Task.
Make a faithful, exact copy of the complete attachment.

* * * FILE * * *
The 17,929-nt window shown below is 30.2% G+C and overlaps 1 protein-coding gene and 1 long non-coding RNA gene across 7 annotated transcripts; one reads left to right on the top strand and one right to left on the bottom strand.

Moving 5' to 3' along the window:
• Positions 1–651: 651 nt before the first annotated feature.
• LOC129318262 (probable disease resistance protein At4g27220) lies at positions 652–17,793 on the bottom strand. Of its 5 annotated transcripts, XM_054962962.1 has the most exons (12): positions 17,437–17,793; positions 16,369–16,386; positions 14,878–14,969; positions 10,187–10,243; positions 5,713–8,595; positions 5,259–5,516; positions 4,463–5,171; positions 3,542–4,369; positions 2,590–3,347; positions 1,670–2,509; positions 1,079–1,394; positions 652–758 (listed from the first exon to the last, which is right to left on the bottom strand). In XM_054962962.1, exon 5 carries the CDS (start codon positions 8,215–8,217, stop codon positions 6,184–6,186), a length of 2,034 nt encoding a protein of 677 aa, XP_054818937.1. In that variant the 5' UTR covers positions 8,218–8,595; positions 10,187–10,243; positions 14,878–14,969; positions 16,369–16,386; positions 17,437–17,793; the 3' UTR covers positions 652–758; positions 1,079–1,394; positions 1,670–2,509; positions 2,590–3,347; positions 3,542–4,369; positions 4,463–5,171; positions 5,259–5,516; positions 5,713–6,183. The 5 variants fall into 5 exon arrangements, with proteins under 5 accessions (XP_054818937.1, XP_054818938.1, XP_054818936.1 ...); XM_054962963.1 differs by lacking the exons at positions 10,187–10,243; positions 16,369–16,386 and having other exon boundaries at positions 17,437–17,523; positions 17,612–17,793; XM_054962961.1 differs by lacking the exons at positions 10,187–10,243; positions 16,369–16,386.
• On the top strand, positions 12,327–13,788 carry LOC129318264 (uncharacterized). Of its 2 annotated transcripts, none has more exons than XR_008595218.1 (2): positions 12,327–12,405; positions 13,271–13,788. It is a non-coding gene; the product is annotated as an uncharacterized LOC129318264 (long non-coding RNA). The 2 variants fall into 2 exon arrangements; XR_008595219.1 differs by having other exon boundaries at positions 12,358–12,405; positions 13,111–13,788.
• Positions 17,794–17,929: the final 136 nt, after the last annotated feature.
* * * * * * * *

The 17,929-nt window shown below is 30.2% G+C and overlaps 1 protein-coding gene and 1 long non-coding RNA gene across 7 annotated transcripts; one reads left to right on the top strand and one right to left on the bottom strand.

Moving 5' to 3' along the window:
• Positions 1–651: 651 nt before the first annotated feature.
• LOC129318262 (probable disease resistance protein At4g27220) lies at positions 652–17,793 on the bottom strand. Of its 5 annotated transcripts, XM_054962962.1 has the most exons (12): positions 17,437–17,793; positions 16,369–16,386; positions 14,878–14,969; positions 10,187–10,243; positions 5,713–8,595; positions 5,259–5,516; positions 4,463–5,171; positions 3,542–4,369; positions 2,590–3,347; positions 1,670–2,509; positions 1,079–1,394; positions 652–758 (listed from the first exon to the last, which is right to left on the bottom strand). In XM_054962962.1, exon 5 carries the CDS (start codon positions 8,215–8,217, stop codon positions 6,184–6,186), a length of 2,034 nt encoding a protein of 677 aa, XP_054818937.1. In that variant the 5' UTR covers positions 8,218–8,595; positions 10,187–10,243; positions 14,878–14,969; positions 16,369–16,386; positions 17,437–17,793; the 3' UTR covers positions 652–758; positions 1,079–1,394; positions 1,670–2,509; positions 2,590–3,347; positions 3,542–4,369; positions 4,463–5,171; positions 5,259–5,516; positions 5,713–6,183. The 5 variants fall into 5 exon arrangements, with proteins under 5 accessions (XP_054818937.1, XP_054818938.1, XP_054818936.1 ...); XM_054962963.1 differs by lacking the exons at positions 10,187–10,243; positions 16,369–16,386 and having other exon boundaries at positions 17,437–17,523; positions 17,612–17,793; XM_054962961.1 differs by lacking the exons at positions 10,187–10,243; positions 16,369–16,386.
• On the top strand, positions 12,327–13,788 carry LOC129318264 (uncharacterized). Of its 2 annotated transcripts, none has more exons than XR_008595218.1 (2): positions 12,327–12,405; positions 13,271–13,788. It is a non-coding gene; the product is annotated as an uncharacterized LOC129318264 (long non-coding RNA). The 2 variants fall into 2 exon arrangements; XR_008595219.1 differs by having other exon boundaries at positions 12,358–12,405; positions 13,111–13,788.
• Positions 17,794–17,929: the final 136 nt, after the last annotated feature.